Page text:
Get Busy

26 05 2009

Before I left my job as a newspaper reporter three years ago, I drafted a list in a little spiral notebook. The list contained all the things I would do with myself if I took the leap into freelance writing. It said:

  • join a women’s soccer league
  • more time for piano
  • work out more often
  • read more books
  • take a knitting class

One thing is glaringly absent from that list: professional goals. That’s because I had none, or to be exact, I’d set the bar so low that it wasn’t even worth noting. All I wanted was to get published in one or two national magazines or newspapers. In my first year as a freelancer, I managed that much, plus I got my start in public radio.

At the time I drafted the list, I wasn’t even sure I was going to leave my job. It was sort of an exercise in what-ifs. And if that list were a checklist, with the exception of the knitting class, I’d have checked off every one of those items by now. (Mom taught me to knit later. Turns out I’m not much of a knitter. I can’t sit still long enough to really work at it).

Now I’m back where I started. Lately, things have shifted so that I’m again wishing I had a little more time for nonwork-related pursuits. There’s a Jenga-like stack of books piling up on my nightstand. It was two weeks before I had time to watch Forgetting Sarah Marshall (fortunately no late fees with Netflix). And we’re ordering in more because I barely have time to cook. Why? Because I’m busy. Very busy. It was a given that as a freelance writer, you’d experience ebbs and flows, ups and downs, periods when you’d have work followed by the inevitable dry spell.

And God knows I had them.

I didn’t do well with the lulls. I’d feel depressed and unmotivated, so it was a vicious cycle. The less motivated you are, the less you seek out new work. And so you find yourself in a perpetual funk.

But since 2009 kicked off, work hasn’t slowed down. That’s a good thing. I changed up my game plan. Here’s what works for staying busy:

Plan ahead: Always think ahead to the time when you won’t be swamped with assignments. Set aside some time every week to pitch at least one new assignment for the future. There’s a chance you might end up with overlapping deadlines, but so what? When work comes fast and furious, embrace it. You’ll become better at managing your time and dealing with pressure.

Give encores: In my first two years as a freelancer, I made the  mistake of working with a media outlet once, and never pitching them again. And it wasn’t because of any bad experience like waiting three months to be paid or anything like that.  I was just ready to conquer the next frontier, so I didn’t give repeat performances. BIG mistake. Cultivate those relationships. If they liked your work, they’ll probably hire you again and again. But if you disappear off the radar, you likely won’t have that option if you pitch them an idea a year later.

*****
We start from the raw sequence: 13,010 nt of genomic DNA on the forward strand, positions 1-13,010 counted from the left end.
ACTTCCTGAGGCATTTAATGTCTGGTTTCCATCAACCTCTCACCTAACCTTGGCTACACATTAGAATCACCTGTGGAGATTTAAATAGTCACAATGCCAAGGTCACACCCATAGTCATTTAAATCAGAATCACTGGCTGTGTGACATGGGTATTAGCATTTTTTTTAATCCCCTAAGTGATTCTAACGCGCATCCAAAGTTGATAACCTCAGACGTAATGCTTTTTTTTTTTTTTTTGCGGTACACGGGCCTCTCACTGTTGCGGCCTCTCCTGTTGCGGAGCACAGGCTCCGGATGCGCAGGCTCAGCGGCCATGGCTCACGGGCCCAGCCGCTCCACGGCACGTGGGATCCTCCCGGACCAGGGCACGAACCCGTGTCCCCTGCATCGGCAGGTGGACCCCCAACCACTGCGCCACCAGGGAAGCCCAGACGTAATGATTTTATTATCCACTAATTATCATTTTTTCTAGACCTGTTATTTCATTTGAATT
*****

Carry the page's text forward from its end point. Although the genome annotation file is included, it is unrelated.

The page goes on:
Network: So you’d sooner die than have to peel off another one of those “Hello My Name Is” stickers and stand around doing something weird with your ams. Get over it. You will hate the idea of networking. You will hate the energy drain that comes when you’re getting ready to network, searching out directions to your networking event, deciding what shoes to wear to your networking place. You’ll stress out wondering if you’ll know anyone there, or whether you have spinach stuck between your teeth. But most times, you’ll find it’s worth it. You will either walk out with a story idea, or a great contact. The new antisocial you might even find (gasp) a friend. Bottom line is that you’ll dread going, but on the way home, you’ll be covered in afterglow.



18 05 2009

Let’s just call today an unproductive day. Called a few sources, arranged another interview, played phone tag with someone I’ve been trying to reach for weeks now. Here’s one solid thing: I was home for the air conditioning guys, who were making their second visit in a week’s time (Take two on the repair they didn’t quite make last time. )

And I went to the gym.

Like I said, unproductive.

But I wonder how this day measures up to a typical day in an office. There were days like this in the newsroom, when sources weren’t calling back, I wasn’t making headway on any stories, and the clock just seemed to tick-tick-tick away.

Of course, when you’re freelancing, you don’t have the same distractions to numb you from your day of non-work, namely a group of ready colleagues who shared your poor work habits. There’s the watercooler, the coffee machine, the vending machine, the fax machine–and at every turn there are…people. On my way back from one of these mini-excursions, I’d glimpse someone’s monitor, this one shopping for shoes, that one checking the Yankees team roster.

There are still distractions galore as a freelancer (no, not Oprah). There’s the dog that needs to be fed or walked or trained to sit on command. There are those red lentils on the counter I’ve sworn for weeks I’d make into a soup, but haven’t because red lentils are just intimidating, OK? And there are videos online–good God almighty are there videos– the little deer who slides in through the doggie door and the continuing saga of Jon and Kate Plus 8 and Jon’s sweet revenge on Kate and her little snide remarks and utter contempt, and his eye rolls. You’re not fooling anyone, you two.

See what I mean? The Web is toxic. But I did take the dog out for a long walk. I did make time for myself to go to the gym. And it was the first day of crisp, bright sunshine after what seemed like weeks of heavy downpours and thunderstorms. That’s right, I enjoyed it. Isn’t that the beauty of a freelance life? I’d say this is one of the great payoffs.